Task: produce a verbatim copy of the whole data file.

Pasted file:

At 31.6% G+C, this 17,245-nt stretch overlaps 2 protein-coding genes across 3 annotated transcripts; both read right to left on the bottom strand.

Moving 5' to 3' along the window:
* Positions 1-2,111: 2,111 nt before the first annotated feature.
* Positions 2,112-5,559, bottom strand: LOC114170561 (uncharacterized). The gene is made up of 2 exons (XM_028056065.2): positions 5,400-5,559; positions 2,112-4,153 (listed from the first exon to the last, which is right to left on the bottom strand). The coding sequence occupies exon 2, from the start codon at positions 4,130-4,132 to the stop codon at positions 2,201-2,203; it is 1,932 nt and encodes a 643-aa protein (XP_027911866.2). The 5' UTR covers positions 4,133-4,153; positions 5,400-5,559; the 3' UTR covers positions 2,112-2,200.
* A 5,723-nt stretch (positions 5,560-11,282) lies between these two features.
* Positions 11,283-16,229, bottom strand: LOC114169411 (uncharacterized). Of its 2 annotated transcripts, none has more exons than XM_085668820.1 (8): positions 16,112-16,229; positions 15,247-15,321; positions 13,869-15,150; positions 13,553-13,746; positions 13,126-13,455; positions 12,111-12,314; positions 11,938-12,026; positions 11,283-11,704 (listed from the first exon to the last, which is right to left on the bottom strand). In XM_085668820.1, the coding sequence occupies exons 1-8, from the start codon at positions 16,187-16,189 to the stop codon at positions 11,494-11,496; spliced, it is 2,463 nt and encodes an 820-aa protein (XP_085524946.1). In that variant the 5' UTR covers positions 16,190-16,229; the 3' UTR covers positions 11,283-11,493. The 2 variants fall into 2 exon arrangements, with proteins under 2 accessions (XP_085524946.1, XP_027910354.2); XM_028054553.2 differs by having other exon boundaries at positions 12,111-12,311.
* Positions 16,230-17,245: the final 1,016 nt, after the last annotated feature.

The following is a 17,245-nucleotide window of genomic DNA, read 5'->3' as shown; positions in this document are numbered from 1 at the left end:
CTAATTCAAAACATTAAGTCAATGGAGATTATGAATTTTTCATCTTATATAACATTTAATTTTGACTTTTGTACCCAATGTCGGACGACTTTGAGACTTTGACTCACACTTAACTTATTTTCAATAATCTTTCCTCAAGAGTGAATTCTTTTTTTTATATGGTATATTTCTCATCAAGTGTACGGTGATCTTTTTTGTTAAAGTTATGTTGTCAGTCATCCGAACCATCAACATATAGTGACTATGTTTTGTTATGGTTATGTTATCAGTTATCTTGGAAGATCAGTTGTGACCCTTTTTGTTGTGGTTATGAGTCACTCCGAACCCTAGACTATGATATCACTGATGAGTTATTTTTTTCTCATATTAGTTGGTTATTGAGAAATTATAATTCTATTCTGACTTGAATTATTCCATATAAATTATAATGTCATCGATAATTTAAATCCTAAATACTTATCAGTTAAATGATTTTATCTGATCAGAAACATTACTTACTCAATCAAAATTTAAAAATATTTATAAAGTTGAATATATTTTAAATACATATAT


At 31.6% G+C, this 17,245-nt stretch overlaps 2 protein-coding genes across 3 annotated transcripts; both read right to left on the bottom strand.

Moving 5' to 3' along the window:
* Positions 1-2,111: 2,111 nt before the first annotated feature.
* Positions 2,112-5,559, bottom strand: LOC114170561 (uncharacterized). The gene is made up of 2 exons (XM_028056065.2): positions 5,400-5,559; positions 2,112-4,153 (listed from the first exon to the last, which is right to left on the bottom strand). The coding sequence occupies exon 2, from the start codon at positions 4,130-4,132 to the stop codon at positions 2,201-2,203; it is 1,932 nt and encodes a 643-aa protein (XP_027911866.2). The 5' UTR covers positions 4,133-4,153; positions 5,400-5,559; the 3' UTR covers positions 2,112-2,200.
* A 5,723-nt stretch (positions 5,560-11,282) lies between these two features.
* Positions 11,283-16,229, bottom strand: LOC114169411 (uncharacterized). Of its 2 annotated transcripts, none has more exons than XM_085668820.1 (8): positions 16,112-16,229; positions 15,247-15,321; positions 13,869-15,150; positions 13,553-13,746; positions 13,126-13,455; positions 12,111-12,314; positions 11,938-12,026; positions 11,283-11,704 (listed from the first exon to the last, which is right to left on the bottom strand). In XM_085668820.1, the coding sequence occupies exons 1-8, from the start codon at positions 16,187-16,189 to the stop codon at positions 11,494-11,496; spliced, it is 2,463 nt and encodes an 820-aa protein (XP_085524946.1). In that variant the 5' UTR covers positions 16,190-16,229; the 3' UTR covers positions 11,283-11,493. The 2 variants fall into 2 exon arrangements, with proteins under 2 accessions (XP_085524946.1, XP_027910354.2); XM_028054553.2 differs by having other exon boundaries at positions 12,111-12,311.
* Positions 16,230-17,245: the final 1,016 nt, after the last annotated feature.

The following is a 17,245-nucleotide window of genomic DNA, read 5'->3' as shown; positions in this document are numbered from 1 at the left end:
CTAATTCAAAACATTAAGTCAATGGAGATTATGAATTTTTCATCTTATATAACATTTAATTTTGACTTTTGTACCCAATGTCGGACGACTTTGAGACTTTGACTCACACTTAACTTATTTTCAATAATCTTTCCTCAAGAGTGAATTCTTTTTTTTATATGGTATATTTCTCATCAAGTGTACGGTGATCTTTTTTGTTAAAGTTATGTTGTCAGTCATCCGAACCATCAACATATAGTGACTATGTTTTGTTATGGTTATGTTATCAGTTATCTTGGAAGATCAGTTGTGACCCTTTTTGTTGTGGTTATGAGTCACTCCGAACCCTAGACTATGATATCACTGATGAGTTATTTTTTTCTCATATTAGTTGGTTATTGAGAAATTATAATTCTATTCTGACTTGAATTATTCCATATAAATTATAATGTCATCGATAATTTAAATCCTAAATACTTATCAGTTAAATGATTTTATCTGATCAGAAACATTACTTACTCAATCAAAATTTAAAAATATTTATAAAGTTGAATATATTTTAAATACATATAT